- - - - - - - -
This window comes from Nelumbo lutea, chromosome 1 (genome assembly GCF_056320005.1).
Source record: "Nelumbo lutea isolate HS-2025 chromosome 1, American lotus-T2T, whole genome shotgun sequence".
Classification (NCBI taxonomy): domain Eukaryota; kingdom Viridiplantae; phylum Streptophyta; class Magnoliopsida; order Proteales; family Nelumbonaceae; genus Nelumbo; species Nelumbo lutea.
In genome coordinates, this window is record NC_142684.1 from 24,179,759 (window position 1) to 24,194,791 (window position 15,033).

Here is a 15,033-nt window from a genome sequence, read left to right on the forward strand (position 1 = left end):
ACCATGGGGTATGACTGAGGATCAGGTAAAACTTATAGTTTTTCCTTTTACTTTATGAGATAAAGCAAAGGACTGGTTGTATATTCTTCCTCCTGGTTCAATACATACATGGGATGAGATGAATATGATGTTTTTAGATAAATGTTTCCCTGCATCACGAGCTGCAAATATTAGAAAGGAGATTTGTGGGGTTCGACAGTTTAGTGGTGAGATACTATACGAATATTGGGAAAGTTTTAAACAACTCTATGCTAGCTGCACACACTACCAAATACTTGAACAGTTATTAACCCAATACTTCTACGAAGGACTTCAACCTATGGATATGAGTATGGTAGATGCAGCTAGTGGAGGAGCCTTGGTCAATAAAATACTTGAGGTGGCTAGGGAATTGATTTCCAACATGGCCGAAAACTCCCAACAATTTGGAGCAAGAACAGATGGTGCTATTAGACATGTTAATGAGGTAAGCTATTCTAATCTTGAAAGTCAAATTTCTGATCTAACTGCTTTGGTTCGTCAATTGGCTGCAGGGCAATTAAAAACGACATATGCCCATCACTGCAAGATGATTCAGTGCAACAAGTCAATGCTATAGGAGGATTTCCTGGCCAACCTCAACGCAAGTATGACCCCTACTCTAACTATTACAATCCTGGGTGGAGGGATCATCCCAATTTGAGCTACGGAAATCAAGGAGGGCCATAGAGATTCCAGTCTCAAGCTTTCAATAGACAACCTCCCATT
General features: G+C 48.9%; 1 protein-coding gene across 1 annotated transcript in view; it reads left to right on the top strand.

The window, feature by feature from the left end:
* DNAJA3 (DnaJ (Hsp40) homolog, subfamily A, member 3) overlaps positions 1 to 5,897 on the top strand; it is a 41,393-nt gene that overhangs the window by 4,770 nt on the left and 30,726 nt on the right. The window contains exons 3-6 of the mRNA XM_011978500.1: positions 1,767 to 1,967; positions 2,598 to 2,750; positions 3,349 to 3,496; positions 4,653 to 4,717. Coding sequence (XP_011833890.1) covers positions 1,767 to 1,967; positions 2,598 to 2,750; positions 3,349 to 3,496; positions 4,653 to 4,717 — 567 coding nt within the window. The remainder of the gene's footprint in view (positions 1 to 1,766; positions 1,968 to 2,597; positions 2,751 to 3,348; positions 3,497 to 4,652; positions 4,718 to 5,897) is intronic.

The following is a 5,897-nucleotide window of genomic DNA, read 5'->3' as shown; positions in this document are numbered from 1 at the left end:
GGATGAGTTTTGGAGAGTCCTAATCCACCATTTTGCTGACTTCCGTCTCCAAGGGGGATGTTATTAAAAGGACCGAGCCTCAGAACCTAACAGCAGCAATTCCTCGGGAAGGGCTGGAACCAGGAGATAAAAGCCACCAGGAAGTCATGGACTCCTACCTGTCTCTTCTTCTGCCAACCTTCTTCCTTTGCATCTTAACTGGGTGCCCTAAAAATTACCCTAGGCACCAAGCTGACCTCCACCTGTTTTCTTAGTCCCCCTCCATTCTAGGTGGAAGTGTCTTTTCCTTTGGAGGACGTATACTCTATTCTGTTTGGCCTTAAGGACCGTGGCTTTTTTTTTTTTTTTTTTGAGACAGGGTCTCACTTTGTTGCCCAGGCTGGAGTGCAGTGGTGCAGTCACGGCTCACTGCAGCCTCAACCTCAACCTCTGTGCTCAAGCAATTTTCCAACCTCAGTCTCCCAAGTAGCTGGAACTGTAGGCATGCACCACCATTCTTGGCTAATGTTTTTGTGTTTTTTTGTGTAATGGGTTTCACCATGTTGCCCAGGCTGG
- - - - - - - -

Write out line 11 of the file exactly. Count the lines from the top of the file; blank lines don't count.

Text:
GGATGAGTTTTGGAGAGTCCTAATCCACCATTTTGCTGACTTCCGTCTCCAAGGGGGATGTTATTAAAAGGACCGAGCCTCAGAACCTAACAGCAGCAATTCCTCGGGAAGGGCTGGAACCAGGAGATAAAAGCCACCAGGAAGTCATGGACTCCTACCTGTCTCTTCTTCTGCCAACCTTCTTCCTTTGCATCTTAACTGGGTGCCCTAAAAATTACCCTAGGCACCAAGCTGACCTCCACCTGTTTTCTTAGTCCCCCTCCATTCTAGGTGGAAGTGTCTTTTCCTTTGGAGGACGTATACTCTATTCTGTTTGGCCTTAAGGACCGTGGCTTTTTTTTTTTTTTTTTTGAGACAGGGTCTCACTTTGTTGCCCAGGCTGGAGTGCAGTGGTGCAGTCACGGCTCACTGCAGCCTCAACCTCAACCTCTGTGCTCAAGCAATTTTCCAACCTCAGTCTCCCAAGTAGCTGGAACTGTAGGCATGCACCACCATTCTTGGCTAATGTTTTTGTGTTTTTTTGTGTAATGGGTTTCACCATGTTGCCCAGGCTGG